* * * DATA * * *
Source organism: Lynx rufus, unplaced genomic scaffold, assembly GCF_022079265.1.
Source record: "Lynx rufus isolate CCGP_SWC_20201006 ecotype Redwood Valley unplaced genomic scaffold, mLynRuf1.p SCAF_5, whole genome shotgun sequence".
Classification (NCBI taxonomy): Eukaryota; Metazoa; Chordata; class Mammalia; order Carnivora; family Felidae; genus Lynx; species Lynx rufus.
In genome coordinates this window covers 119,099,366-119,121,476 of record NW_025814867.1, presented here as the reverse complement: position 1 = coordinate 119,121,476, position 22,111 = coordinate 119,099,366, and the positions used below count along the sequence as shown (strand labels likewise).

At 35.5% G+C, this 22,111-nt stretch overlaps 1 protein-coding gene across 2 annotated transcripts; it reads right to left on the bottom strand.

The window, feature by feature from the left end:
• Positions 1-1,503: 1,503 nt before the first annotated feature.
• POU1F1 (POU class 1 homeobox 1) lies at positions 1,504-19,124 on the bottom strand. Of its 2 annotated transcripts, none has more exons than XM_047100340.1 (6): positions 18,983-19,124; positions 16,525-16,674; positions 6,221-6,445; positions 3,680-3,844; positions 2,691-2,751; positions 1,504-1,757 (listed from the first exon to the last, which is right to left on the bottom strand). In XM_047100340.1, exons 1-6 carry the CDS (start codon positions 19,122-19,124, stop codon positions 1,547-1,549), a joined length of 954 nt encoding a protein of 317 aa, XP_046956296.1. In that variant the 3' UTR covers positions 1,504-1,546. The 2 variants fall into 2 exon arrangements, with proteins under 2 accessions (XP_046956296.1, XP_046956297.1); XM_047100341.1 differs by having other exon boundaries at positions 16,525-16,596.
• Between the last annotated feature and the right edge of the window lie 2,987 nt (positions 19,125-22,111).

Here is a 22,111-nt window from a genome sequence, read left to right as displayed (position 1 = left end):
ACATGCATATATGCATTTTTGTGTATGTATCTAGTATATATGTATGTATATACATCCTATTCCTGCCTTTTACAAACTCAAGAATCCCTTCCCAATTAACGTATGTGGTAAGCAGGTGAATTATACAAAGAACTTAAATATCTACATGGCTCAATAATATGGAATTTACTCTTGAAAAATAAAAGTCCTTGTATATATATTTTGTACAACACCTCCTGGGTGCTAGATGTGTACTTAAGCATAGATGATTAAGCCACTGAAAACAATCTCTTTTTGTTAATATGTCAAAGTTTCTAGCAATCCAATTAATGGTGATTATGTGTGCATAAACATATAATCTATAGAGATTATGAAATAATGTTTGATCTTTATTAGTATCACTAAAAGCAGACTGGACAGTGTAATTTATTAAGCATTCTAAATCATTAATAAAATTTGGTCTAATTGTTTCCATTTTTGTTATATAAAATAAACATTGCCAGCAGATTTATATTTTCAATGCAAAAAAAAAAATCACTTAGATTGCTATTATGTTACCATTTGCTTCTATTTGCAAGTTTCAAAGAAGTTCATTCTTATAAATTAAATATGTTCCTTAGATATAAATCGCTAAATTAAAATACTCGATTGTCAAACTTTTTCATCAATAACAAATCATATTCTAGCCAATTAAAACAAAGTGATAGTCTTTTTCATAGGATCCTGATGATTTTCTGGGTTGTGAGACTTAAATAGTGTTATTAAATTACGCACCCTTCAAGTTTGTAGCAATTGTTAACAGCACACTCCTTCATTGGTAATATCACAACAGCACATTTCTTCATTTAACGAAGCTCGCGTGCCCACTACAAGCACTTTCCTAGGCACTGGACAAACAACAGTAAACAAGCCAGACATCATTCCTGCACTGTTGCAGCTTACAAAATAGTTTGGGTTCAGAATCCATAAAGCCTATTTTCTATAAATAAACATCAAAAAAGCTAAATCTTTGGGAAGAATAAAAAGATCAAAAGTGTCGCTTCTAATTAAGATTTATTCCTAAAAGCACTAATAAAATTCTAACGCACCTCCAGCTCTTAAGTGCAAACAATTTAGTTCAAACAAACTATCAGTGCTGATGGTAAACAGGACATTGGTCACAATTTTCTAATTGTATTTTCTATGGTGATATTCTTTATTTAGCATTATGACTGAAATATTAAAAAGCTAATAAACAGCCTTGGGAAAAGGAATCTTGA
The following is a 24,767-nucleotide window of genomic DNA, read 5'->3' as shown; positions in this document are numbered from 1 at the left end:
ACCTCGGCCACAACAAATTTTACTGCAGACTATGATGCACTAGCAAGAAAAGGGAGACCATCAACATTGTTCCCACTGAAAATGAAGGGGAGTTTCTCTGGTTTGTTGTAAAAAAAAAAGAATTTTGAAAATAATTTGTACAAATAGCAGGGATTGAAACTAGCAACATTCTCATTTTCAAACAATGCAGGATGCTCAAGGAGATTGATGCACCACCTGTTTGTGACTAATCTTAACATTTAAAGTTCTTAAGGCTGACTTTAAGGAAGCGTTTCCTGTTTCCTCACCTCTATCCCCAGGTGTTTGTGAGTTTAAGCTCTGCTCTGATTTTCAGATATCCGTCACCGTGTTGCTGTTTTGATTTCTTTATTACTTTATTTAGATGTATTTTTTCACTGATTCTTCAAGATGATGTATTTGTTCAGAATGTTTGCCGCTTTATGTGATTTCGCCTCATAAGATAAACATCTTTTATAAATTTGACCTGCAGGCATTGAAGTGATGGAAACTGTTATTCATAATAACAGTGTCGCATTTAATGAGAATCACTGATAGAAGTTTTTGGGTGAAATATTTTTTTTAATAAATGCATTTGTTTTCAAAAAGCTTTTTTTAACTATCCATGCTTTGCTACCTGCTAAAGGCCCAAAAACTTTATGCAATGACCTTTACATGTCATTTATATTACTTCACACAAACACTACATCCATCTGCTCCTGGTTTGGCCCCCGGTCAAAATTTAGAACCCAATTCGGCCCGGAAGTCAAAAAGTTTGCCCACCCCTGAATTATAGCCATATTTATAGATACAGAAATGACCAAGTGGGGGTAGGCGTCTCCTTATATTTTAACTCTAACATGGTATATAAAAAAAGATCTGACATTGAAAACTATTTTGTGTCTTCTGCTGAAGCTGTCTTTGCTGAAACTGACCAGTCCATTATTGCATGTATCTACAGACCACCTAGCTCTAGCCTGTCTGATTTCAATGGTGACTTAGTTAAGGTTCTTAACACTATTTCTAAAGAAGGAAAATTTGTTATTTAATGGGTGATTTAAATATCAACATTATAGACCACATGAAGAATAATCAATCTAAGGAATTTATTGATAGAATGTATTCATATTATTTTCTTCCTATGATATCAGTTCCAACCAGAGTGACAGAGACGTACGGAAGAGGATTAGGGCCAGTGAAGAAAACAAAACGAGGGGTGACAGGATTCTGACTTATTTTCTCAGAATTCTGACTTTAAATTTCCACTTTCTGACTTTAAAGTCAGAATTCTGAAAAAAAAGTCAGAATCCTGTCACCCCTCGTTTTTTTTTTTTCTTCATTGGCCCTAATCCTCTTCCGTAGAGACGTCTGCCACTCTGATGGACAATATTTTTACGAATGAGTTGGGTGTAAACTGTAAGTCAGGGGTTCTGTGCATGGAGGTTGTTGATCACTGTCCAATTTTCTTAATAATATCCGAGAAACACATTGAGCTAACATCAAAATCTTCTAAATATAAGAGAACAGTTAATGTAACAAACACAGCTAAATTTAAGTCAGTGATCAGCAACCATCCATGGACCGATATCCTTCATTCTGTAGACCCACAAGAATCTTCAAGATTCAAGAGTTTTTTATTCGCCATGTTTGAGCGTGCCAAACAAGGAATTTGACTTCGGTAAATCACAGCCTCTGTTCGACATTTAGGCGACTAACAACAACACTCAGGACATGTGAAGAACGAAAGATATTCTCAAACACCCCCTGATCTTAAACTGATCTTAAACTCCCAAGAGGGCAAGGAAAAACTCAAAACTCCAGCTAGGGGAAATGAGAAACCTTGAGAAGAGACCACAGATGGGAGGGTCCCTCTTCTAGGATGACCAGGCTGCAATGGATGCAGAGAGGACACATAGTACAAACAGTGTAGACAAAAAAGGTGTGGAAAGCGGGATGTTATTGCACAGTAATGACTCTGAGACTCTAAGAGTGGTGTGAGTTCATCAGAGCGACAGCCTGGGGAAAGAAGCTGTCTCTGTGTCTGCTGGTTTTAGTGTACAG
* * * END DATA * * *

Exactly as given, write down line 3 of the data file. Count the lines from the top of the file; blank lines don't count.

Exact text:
Classification (NCBI taxonomy): Eukaryota; Metazoa; Chordata; class Mammalia; order Carnivora; family Felidae; genus Lynx; species Lynx rufus.